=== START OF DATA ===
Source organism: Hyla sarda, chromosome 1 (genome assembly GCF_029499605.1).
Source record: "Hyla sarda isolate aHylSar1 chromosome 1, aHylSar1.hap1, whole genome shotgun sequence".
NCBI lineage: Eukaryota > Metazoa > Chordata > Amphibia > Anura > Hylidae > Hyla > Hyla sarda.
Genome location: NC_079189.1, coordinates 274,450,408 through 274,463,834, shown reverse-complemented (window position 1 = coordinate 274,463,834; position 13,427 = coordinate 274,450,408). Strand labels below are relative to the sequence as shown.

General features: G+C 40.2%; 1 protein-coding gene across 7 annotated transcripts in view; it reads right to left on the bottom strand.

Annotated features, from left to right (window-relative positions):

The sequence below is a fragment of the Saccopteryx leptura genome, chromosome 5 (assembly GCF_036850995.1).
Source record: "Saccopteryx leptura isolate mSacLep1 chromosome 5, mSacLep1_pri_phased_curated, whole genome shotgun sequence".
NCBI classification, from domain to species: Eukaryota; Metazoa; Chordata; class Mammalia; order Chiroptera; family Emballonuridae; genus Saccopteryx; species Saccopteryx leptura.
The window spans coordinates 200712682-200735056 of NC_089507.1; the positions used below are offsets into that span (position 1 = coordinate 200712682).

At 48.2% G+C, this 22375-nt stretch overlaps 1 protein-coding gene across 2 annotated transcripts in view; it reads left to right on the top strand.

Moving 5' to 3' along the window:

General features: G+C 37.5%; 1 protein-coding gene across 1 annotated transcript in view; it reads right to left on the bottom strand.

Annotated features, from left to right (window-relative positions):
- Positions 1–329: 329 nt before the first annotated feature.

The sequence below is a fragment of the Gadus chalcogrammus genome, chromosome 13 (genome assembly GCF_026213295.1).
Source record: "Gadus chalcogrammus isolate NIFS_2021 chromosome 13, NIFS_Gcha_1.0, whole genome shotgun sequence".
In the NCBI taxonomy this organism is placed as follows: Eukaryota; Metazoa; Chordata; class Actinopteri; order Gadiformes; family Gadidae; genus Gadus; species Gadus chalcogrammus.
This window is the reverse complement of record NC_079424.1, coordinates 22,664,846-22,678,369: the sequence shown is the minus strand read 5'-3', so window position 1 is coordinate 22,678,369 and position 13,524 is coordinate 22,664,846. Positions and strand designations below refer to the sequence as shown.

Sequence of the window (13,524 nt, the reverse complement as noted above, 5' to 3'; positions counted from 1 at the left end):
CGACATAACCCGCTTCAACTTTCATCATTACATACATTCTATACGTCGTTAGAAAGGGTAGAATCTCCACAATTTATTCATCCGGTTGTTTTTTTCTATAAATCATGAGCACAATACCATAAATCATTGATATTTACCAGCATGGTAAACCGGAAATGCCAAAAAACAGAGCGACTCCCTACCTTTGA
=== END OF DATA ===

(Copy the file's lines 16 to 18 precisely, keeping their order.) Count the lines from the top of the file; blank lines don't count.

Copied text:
The sequence below is a fragment of the Gadus chalcogrammus genome, chromosome 13 (genome assembly GCF_026213295.1).
Source record: "Gadus chalcogrammus isolate NIFS_2021 chromosome 13, NIFS_Gcha_1.0, whole genome shotgun sequence".
In the NCBI taxonomy this organism is placed as follows: Eukaryota; Metazoa; Chordata; class Actinopteri; order Gadiformes; family Gadidae; genus Gadus; species Gadus chalcogrammus.